Best Medic competition challenges physical, mental toughness
U.S. Army - Wednesday 11th October, 2017
FORT BRAGG, N.C. - Sweat was dripping and a few choice words were said as medical personnel contemplated an obstacle they faced at the Fort Bragg Leader's Reaction Course as part of the Regional Health Command-Atlantic Best Medic Competition, Sept. 18.
The competition challenged the mental and physical toughness of each two-person team as they faced obstacles and events Sept. 18 through 20.
'None of the competitors know what is going to take place over the next few days,' said Command Sgt. Maj. Michael Stoddard, Womack Army Medical Center. 'The physical aspect of this competition is going to be challenging, but the mental aspect is going to be just as challenging. They're not going to know where they're going or what's coming next.'
The competitors' days started early and their nights ran long as they faced numerous events testing their mettle and ability to work together as a team. The competition started with an early morning combat physical fitness test, followed by range qualification, an obstacle course and the LRC. The next day tested their skills as Soldiers and medics through a number of events and a mass casualty exercise, including a mystery event that involved a swimming challenge. Not to mention the constant road marches thrown in between most events.
'The not knowing what's next is a great resiliency builder,' said Sgt. Christian Ozorio, who competed as a member of the Womack Army Medical Center team and serves a behavioral health technician and the noncommissioned officer in charge of the West Bragg Embedded Behavioral Health Clinic. 'We just have to move forward and once we find out what's next, attack it head on and execute.'
Ozorio said he that resilience he built through the mental and physical challenges he faced not only helped carry him through the competition, but will help him overcome future obstacles he may encounter at work and throughout his career.
Brig. Gen. R. Scott Dingle, commanding general, RHC-A, said that competitions like this are important because they help simulate some of the difficulties they may face when deployed and providing combat health support on the battlefield.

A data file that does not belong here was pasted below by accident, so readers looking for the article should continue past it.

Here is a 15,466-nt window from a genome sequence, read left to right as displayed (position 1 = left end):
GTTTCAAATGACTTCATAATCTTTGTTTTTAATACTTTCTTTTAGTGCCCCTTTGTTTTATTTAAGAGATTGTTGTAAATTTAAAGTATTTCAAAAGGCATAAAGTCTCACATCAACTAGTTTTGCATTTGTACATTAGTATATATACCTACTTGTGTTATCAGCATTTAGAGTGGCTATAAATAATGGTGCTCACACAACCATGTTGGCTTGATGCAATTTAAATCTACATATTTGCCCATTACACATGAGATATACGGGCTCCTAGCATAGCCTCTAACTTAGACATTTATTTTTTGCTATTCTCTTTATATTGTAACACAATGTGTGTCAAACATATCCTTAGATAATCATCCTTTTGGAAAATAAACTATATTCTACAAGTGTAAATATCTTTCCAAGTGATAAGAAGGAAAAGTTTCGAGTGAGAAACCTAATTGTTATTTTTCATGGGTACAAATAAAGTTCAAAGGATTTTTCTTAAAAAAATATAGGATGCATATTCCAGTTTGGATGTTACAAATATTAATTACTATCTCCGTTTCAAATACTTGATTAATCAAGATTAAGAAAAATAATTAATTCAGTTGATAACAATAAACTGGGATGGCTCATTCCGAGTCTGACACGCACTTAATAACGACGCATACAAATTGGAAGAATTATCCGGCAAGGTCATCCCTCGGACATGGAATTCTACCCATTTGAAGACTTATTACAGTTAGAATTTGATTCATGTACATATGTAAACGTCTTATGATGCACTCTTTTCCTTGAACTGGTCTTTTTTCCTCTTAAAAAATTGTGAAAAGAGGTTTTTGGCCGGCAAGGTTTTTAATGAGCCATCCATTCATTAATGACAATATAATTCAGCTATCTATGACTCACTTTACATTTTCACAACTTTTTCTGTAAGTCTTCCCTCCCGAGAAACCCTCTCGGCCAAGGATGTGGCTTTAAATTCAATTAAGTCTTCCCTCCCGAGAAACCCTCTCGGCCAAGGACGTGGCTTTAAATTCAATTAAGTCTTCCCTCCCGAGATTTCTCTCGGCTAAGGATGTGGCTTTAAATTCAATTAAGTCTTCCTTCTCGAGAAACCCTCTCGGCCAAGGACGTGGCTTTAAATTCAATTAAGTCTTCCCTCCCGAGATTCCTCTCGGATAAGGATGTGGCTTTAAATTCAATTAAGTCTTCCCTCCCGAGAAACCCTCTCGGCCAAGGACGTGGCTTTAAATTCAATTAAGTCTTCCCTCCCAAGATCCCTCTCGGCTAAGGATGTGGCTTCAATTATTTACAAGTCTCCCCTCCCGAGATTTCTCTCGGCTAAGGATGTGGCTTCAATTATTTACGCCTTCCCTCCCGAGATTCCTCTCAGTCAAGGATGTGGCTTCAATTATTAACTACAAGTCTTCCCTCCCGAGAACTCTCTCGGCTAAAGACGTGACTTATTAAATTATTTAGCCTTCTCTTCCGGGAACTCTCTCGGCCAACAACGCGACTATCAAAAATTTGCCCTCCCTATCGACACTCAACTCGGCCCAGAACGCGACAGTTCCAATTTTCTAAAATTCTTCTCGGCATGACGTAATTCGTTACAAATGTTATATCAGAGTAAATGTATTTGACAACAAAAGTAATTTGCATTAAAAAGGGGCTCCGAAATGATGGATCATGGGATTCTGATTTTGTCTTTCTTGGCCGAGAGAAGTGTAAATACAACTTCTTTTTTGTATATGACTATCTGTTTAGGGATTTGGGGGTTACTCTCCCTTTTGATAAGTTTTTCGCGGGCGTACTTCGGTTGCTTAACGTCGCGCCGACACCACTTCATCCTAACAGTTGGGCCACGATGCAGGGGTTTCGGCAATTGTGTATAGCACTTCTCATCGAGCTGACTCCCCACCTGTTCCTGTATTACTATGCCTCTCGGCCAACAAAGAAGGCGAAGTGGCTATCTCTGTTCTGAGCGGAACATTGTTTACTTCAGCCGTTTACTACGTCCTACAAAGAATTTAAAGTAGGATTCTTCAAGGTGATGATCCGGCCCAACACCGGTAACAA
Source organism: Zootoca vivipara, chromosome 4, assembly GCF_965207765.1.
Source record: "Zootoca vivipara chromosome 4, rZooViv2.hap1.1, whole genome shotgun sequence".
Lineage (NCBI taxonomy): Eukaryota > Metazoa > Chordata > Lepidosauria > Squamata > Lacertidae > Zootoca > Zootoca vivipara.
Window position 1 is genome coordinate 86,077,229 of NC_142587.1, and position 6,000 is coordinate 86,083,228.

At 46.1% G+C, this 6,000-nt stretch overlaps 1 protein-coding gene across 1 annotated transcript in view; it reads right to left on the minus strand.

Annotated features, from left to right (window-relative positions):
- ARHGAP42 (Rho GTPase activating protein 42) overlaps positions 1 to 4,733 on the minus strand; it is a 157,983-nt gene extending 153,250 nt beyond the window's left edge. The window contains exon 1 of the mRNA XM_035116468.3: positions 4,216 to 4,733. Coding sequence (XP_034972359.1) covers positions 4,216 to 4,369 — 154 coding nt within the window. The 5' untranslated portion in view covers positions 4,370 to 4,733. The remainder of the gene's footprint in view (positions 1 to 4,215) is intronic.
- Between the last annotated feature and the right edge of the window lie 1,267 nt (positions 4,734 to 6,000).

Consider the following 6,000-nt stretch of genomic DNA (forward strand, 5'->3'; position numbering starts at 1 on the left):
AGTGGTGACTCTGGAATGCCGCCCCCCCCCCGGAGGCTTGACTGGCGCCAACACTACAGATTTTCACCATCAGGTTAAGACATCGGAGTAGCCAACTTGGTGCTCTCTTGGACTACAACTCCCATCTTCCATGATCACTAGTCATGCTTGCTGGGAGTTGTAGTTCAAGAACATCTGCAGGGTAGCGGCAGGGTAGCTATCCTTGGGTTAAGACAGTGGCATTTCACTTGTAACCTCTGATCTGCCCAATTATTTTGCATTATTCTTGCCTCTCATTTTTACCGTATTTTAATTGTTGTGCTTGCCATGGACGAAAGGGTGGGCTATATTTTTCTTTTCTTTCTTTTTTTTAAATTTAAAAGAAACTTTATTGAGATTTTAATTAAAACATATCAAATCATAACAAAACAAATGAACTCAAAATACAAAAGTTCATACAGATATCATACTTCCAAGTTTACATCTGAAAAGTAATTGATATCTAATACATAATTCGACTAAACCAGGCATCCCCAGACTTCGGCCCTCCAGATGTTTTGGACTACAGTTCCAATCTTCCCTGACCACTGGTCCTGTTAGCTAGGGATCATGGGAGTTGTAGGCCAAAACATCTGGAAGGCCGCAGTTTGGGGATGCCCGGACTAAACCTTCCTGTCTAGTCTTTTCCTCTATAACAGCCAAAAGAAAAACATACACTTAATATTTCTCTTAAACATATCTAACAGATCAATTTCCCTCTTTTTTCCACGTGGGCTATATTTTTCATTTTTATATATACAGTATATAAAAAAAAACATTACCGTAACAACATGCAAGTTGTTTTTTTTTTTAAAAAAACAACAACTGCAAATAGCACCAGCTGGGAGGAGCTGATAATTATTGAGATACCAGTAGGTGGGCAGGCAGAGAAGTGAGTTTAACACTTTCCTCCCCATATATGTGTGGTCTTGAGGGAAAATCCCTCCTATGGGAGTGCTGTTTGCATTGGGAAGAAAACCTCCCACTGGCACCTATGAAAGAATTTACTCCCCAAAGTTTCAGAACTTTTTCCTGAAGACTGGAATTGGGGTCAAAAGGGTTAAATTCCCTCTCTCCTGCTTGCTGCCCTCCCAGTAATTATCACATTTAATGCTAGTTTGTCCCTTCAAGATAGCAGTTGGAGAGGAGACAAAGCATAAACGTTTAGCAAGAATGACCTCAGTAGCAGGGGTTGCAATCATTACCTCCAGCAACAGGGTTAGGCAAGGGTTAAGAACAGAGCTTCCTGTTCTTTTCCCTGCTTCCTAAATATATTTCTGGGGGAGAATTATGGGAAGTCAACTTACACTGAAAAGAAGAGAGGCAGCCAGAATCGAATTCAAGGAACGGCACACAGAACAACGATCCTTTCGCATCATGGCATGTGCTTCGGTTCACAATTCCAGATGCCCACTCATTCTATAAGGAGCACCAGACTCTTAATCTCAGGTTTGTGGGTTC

'(They're) pushing themselves beyond their physical, mental and emotional capabilities so that when they are in combat, they can meet any challenge that comes,' said Dingle. 'This competition is preparing them for those challenges.'
In the end, only one team could represent the region in October. The team from Public Health Command-Atlantic, comprised of Capt. Jeremy Lewis, assigned to PHC at Fort Bragg, and Staff Sgt. Joseph Karslo, a food inspection NCO, out of Fort Dix, New Jersey, took first place and will begin preparing for the Army-level competition. The two had never met before the competition, but were able to quickly learn how to communicate with each other and overcome the obstacles they faced throughout the event.
'We both have competed in best medic competitions before,' said Lewis about his experience in this year's event with his partner Karslo. 'Going into it you never know what to expect, especially with a partner you're only just meeting, but we've really been able to work well together and I'm looking forward to the challenges ahead.'
When talking about American independent cinema, there is before Steven Soderbergh's sex, lies, and videotape and after. Debuting at the Sundance Film Festival in 1989, Soderbergh's debut feature, shot for just over $1.25 million when he was 26 years old ...
The Minnesota Vikings signed first-round draft pick Mike Hughes to a contract, the team announced Thursday.
Hughes, a cornerback out of Central Florida, was the last member of Minnesota's draft class ...